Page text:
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I can’t remember when self-service checkouts began to become common in UK supermarkets but I’ve tended to eschew them. Why would I want to operate the checkout and pack my bags when I could choose to support the employment of a member of staff. Then Lidl, my nearest supermarket, introduced self-checkouts in their local branch and suddenly I found myself using them most of the time. Tonight I popped into a nearby Tesco to pick up a couple of things I couldn’t get in Lidl and reflected on why I still didn’t feel drawn to the self checkouts there.

With Lidl it is partly that they operate a just-after-time model of till management. I think somebody is watching and, when queues start to build, they declare another checkout open… eventually sending a member of staff to operate it! At quiet times, which is often when I pop in, there might not be any tills operating and so the self-checkouts look like a good option for getting through quickly. I often have fewer items – a basketful that will fit in a couple of bags rather than a trolley that needs three or four bags worth of shopping. Finally, they only have a small number of self-checkouts (3 card only, 3 card or cash in my local branch) which are quite closely managed.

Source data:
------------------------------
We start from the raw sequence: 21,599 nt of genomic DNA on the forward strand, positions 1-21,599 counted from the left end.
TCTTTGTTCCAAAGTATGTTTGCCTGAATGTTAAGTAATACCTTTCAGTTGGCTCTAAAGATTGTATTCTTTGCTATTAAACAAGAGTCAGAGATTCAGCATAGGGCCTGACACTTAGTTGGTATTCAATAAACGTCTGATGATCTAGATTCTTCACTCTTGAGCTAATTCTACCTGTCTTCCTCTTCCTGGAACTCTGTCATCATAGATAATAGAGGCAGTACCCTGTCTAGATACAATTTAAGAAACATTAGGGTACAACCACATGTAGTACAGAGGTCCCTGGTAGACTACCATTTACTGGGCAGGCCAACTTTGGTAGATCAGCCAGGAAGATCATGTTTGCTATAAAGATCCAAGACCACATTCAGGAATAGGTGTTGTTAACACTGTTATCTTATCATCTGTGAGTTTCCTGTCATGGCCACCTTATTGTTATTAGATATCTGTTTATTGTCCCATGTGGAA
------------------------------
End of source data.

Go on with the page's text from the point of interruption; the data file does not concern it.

I think that the small scale, both of what I typically buy and the number of stations, is what has caused my brain to make a switch. It feels less like I’m doing someone out of a job in Lidl because they already run on a low but more dynamic staffing model.

Stepping back from the particular subject, it is interesting to see how just changing a couple of variables can lead to quite a different reaction.